It’s not all cynical marketing though; we really enjoy talking to people on our social networks. Fans often say we’re very normal and real on our Facebook page where we’ll regularly answer Q&A sessions or post stupid stuff and interact with our fans.
Fortunately that’s all tremendous marketing, but it’s just natural and organic for us to speak to people and mess around on there. A lot of artists don’t respond to their fans on social networks which is a shame. Obviously for some artists who have a million or more fans it would be impossible but a lot of people are missing a trick by not interacting with their fanbase properly.
Finally, we love your nascent label NSFW and love the name most of all! What are you guying watching right now that not safe for work in your office!?
Well midget porn is on regular rotation. It’s often too short though. *BOOM BOOM*
With regards to NSFW though, we have actually just signed two extremely talented producers, Bill Posters and Deckscar. These guys will be dropping their first singles for us in the coming months and we’re really excited about them.
This has been one of the biggest tracks in our set since the day it was completed. Easily one of the biggest tunes we’ve ever made, Ayah’s incredible vocal is paired with some serious Cutline beauty and the beast dubstep action.
Absolutely love Zedd. We have a few go-to artists when it comes to the electro that we play and this guy has just jumped right to the top of our list. We slept on this tune for a few months when it first came out, but now it’s in our set and it goes off every time we play it.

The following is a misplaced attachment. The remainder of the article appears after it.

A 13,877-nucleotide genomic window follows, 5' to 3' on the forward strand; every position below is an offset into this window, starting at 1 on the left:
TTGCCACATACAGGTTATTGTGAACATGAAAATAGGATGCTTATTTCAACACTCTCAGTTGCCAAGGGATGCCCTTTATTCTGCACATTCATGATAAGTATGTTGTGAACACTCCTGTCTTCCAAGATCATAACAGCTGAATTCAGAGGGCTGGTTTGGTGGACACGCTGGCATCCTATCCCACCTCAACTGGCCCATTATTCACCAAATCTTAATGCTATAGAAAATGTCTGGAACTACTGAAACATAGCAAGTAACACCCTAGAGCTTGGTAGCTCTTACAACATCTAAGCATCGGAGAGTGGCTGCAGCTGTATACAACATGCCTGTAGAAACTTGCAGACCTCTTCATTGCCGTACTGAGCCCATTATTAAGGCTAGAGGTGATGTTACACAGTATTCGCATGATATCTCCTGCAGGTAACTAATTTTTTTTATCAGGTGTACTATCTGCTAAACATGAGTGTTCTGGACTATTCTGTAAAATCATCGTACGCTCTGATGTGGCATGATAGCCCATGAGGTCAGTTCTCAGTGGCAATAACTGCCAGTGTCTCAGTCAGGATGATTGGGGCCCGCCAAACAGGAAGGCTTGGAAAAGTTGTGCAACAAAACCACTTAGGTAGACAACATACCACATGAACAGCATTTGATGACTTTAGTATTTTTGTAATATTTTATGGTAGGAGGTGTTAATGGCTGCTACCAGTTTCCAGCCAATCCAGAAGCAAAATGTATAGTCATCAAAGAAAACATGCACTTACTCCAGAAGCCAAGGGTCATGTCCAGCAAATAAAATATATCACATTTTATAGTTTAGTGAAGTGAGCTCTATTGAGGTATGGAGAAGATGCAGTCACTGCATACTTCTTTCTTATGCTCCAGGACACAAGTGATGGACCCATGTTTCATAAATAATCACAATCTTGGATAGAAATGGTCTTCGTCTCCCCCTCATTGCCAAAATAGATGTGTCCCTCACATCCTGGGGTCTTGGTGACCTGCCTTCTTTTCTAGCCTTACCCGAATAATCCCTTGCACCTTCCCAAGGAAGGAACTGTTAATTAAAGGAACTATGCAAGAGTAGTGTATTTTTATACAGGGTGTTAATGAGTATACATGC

Xilent is one of those producers who never seems to put a foot wrong. We’ve been supporting almost everything of his we get sent in the last year and we’ve been playing this remix for months. It mixes so well with the ‘Mind Controller’ remix and always goes off!
What can you say about this anthem? It’s basically a get out of jail free card. Crowd not reacting? Run out of hot new tunes to play? Need to convince an entire arena to sing along to a track? Best drop this one then!
This has been our secret weapon for a long time. Well, not so secret because everyone knew about it, Andy C, Sub Focus and all the big D&B guys have been playing it for over a year. But until this month it never got a full release. Now we’ll have to find something else to draw for that no one else has got!
Smash two of our favourite acts together and what do you get? Well it could just as easily be ‘Contact’ or ‘Soul Purge,’ but we’ve been playing ‘Shellshock’ a lot recently. Truly incredible music; an effortless combination of styles and ideas that just works on every level.
We put this in our Dubstep Download for MistaJam. Two mates of ours hook up and create a full on dubstep banger. This is probably a bit dark for most of our sets, but we’ll sometimes draw for it when the crowd wants something a little filthier.
We play a lot of different styles in our DJ sets and we’ll often create a mash up to go from one tempo to another. This track from Swedish House Mafia and Knife Party is right up our street when it comes to electro and we always mash it up with…
… this massive dubstep track by Document One. It absolutely smashes it every time we play this mash up. The switch from bouncing electro bass to a hugely disgusting dubstep drop really makes any crowd go nuts.
Last but not least this is something a little different from us. The original version of this track was already a firm UKF favourite by the time we were asked to remix it, so we thought it should go a little deeper and a little darker. Fleur’s vocals really make for a haunting build up before a grimy drop with plenty of edits hoves into view.
Massive thanks to Cutline for their time and selection!